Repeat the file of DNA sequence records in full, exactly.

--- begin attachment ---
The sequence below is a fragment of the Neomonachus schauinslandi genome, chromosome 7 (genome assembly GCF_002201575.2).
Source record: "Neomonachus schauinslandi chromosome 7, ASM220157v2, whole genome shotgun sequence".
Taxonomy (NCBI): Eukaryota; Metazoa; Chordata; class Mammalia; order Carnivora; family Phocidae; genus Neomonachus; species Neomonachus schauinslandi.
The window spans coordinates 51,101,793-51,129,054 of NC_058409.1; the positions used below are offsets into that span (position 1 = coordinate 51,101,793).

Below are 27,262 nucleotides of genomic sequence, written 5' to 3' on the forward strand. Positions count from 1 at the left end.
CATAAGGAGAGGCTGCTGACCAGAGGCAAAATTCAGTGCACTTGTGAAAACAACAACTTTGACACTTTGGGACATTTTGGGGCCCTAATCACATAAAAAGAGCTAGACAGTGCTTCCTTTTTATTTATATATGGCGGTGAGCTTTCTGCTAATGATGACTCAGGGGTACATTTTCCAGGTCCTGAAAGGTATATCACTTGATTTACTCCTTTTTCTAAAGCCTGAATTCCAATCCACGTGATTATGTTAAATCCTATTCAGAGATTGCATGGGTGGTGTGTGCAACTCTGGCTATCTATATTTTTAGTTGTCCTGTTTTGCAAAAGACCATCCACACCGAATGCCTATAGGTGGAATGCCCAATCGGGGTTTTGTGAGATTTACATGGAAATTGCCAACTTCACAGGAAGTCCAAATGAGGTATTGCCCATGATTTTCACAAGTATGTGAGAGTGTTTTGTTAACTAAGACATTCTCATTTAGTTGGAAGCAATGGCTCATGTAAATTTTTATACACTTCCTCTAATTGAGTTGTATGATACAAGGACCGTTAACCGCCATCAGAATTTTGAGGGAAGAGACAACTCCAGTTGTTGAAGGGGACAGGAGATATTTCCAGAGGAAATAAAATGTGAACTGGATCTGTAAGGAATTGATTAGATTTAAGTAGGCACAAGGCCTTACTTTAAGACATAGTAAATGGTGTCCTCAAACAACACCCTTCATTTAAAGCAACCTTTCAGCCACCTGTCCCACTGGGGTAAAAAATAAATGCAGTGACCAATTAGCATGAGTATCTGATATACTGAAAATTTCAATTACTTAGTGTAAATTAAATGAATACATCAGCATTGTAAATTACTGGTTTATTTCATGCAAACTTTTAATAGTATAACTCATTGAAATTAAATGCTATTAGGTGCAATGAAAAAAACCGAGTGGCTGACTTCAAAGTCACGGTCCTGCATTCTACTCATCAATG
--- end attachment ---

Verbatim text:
The sequence below is a fragment of the Neomonachus schauinslandi genome, chromosome 7 (genome assembly GCF_002201575.2).
Source record: "Neomonachus schauinslandi chromosome 7, ASM220157v2, whole genome shotgun sequence".
Taxonomy (NCBI): Eukaryota; Metazoa; Chordata; class Mammalia; order Carnivora; family Phocidae; genus Neomonachus; species Neomonachus schauinslandi.
The window spans coordinates 51,101,793-51,129,054 of NC_058409.1; the positions used below are offsets into that span (position 1 = coordinate 51,101,793).

Below are 27,262 nucleotides of genomic sequence, written 5' to 3' on the forward strand. Positions count from 1 at the left end.
CATAAGGAGAGGCTGCTGACCAGAGGCAAAATTCAGTGCACTTGTGAAAACAACAACTTTGACACTTTGGGACATTTTGGGGCCCTAATCACATAAAAAGAGCTAGACAGTGCTTCCTTTTTATTTATATATGGCGGTGAGCTTTCTGCTAATGATGACTCAGGGGTACATTTTCCAGGTCCTGAAAGGTATATCACTTGATTTACTCCTTTTTCTAAAGCCTGAATTCCAATCCACGTGATTATGTTAAATCCTATTCAGAGATTGCATGGGTGGTGTGTGCAACTCTGGCTATCTATATTTTTAGTTGTCCTGTTTTGCAAAAGACCATCCACACCGAATGCCTATAGGTGGAATGCCCAATCGGGGTTTTGTGAGATTTACATGGAAATTGCCAACTTCACAGGAAGTCCAAATGAGGTATTGCCCATGATTTTCACAAGTATGTGAGAGTGTTTTGTTAACTAAGACATTCTCATTTAGTTGGAAGCAATGGCTCATGTAAATTTTTATACACTTCCTCTAATTGAGTTGTATGATACAAGGACCGTTAACCGCCATCAGAATTTTGAGGGAAGAGACAACTCCAGTTGTTGAAGGGGACAGGAGATATTTCCAGAGGAAATAAAATGTGAACTGGATCTGTAAGGAATTGATTAGATTTAAGTAGGCACAAGGCCTTACTTTAAGACATAGTAAATGGTGTCCTCAAACAACACCCTTCATTTAAAGCAACCTTTCAGCCACCTGTCCCACTGGGGTAAAAAATAAATGCAGTGACCAATTAGCATGAGTATCTGATATACTGAAAATTTCAATTACTTAGTGTAAATTAAATGAATACATCAGCATTGTAAATTACTGGTTTATTTCATGCAAACTTTTAATAGTATAACTCATTGAAATTAAATGCTATTAGGTGCAATGAAAAAAACCGAGTGGCTGACTTCAAAGTCACGGTCCTGCATTCTACTCATCAATG